Cabinet to approve 'accelerated' redundancy
The Government will today approve an “accelerated” voluntary redundancy programme aimed at reducing public sector numbers by an extra 4,000 employees by the end of 2014.
Minister for Public Expenditure Brendan Howlin will bring a memorandum to today’s Cabinet meeting outlining the full details and costs of the plan, which is in addition to staff reduction policies already in place.
The new plan will not be as general as previous redundancy plans but will be targeted at sectors where there will be a “surplus” of employees, principally the health, agriculture and education sectors. The plan envisages 2,000 new redundancies in 2013 and a further 2,000 in 2014.
That will mean that, combined with existing arrangements, the numbers employed in the public service will fall by almost 10,000 over the next two years, from the present number of 292,000 to 282,500.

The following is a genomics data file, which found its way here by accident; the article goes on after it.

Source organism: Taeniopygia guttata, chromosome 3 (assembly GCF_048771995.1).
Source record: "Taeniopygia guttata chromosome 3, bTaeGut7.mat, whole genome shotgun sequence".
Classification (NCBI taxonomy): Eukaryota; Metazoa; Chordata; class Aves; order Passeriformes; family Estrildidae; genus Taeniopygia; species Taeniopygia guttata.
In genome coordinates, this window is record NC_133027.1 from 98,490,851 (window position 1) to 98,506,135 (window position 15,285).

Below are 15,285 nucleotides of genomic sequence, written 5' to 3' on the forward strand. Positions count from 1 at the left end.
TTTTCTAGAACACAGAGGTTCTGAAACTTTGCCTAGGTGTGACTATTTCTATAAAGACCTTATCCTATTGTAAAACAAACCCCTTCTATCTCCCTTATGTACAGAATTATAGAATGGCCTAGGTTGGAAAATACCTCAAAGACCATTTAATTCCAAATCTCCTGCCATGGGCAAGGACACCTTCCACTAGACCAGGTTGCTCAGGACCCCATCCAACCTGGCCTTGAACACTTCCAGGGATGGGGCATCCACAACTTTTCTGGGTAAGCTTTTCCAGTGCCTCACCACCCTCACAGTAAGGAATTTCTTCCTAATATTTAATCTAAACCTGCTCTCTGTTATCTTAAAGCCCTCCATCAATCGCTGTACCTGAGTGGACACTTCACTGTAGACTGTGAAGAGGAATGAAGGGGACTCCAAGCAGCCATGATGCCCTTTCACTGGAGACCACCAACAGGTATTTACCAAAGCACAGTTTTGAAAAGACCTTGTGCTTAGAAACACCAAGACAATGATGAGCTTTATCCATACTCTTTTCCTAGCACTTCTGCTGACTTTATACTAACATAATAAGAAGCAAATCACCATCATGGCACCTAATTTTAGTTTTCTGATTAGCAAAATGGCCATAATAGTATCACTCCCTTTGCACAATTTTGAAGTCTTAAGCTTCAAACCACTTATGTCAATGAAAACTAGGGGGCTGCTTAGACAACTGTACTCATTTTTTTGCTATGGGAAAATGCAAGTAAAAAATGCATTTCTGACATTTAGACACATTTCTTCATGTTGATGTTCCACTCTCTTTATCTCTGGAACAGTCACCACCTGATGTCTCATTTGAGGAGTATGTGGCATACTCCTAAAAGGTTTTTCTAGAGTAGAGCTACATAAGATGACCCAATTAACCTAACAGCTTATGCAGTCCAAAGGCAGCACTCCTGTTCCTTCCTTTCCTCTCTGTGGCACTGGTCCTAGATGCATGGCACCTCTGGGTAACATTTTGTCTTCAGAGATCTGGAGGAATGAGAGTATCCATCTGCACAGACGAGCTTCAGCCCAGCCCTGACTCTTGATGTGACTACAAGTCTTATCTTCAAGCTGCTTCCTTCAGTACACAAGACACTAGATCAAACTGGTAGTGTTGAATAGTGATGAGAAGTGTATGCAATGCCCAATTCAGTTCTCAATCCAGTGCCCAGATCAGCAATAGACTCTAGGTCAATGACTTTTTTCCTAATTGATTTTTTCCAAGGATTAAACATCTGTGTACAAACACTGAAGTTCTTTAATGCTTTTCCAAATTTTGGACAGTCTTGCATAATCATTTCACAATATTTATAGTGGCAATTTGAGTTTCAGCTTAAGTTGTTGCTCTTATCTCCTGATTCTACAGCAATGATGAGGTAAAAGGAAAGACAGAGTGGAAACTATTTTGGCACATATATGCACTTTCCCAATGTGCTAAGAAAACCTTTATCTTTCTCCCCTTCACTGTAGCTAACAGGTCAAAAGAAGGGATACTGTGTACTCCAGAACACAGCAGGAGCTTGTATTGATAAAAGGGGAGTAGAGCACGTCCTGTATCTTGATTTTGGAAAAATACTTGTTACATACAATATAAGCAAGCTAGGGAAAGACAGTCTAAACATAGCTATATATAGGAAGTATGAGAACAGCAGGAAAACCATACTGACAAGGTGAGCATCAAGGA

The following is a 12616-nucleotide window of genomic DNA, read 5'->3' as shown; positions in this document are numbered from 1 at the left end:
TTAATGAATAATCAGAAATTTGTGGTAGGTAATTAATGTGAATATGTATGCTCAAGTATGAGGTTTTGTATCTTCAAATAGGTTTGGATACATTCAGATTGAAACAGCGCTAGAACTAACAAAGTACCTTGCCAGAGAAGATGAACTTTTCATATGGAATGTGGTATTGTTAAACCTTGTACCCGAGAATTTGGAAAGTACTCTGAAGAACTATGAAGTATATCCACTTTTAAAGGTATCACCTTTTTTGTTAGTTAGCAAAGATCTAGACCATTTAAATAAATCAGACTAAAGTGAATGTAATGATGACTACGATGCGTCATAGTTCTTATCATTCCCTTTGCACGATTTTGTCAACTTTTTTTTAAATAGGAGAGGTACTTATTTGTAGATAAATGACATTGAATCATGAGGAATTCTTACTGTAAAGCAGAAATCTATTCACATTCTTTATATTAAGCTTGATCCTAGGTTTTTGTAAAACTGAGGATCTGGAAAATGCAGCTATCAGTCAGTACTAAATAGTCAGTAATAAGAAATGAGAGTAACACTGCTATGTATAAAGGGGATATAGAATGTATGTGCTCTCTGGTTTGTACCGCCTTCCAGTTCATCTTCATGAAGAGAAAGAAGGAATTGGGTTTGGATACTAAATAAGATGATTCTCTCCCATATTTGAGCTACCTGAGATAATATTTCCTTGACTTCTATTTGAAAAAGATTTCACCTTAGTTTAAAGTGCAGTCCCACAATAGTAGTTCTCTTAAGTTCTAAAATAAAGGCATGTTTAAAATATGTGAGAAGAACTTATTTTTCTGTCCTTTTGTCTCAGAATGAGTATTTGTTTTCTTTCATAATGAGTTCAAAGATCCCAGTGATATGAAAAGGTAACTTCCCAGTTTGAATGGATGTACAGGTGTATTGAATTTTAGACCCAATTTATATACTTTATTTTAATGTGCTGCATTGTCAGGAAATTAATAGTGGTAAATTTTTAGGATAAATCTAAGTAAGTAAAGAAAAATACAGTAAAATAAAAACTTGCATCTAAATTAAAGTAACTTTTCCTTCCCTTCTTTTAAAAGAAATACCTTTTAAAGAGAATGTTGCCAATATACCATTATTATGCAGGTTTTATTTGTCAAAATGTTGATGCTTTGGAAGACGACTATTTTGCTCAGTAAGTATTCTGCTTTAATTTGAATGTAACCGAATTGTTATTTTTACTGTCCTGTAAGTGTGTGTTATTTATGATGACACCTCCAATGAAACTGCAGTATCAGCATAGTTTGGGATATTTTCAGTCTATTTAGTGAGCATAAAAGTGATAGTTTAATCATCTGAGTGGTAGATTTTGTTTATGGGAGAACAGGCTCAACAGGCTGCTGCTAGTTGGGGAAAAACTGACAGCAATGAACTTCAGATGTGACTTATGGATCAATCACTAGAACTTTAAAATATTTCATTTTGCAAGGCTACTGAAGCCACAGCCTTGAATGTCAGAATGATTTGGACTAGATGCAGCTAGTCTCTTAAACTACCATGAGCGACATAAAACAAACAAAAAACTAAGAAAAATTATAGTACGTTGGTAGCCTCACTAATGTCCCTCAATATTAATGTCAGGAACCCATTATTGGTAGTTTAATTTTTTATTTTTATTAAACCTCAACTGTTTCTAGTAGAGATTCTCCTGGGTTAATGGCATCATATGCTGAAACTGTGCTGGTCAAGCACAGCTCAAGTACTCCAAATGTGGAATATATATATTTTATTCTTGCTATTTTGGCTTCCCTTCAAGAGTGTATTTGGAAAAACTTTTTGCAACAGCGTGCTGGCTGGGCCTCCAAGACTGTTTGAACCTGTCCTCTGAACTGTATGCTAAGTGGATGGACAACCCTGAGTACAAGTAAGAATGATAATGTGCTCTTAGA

The terms of the scheme are the same as those offered to HSE employees who took voluntary retirement in 2010 – namely two weeks per year of service and a further three weeks per year as an incentive. The maximum is either two years’ pay or half pay to retirement.
The staff paper written by European Commission officials after the troika’s last quarterly assessment of Ireland’s performance was critical of the scheme, which it considered to be costly.
While the Government argued that the scheme would pay for itself in three years, the commission argued that the use of deployment and training under the Croke Park agreement would have been more efficient.
The draft report from commission officials also said it was unclear if the scheme would be compatible with service delivery.
In background briefing, the department said Mr Howlin was pressing public service management to look at business processes to identify areas where staff or services could be reconfigured so as to free up staff numbers.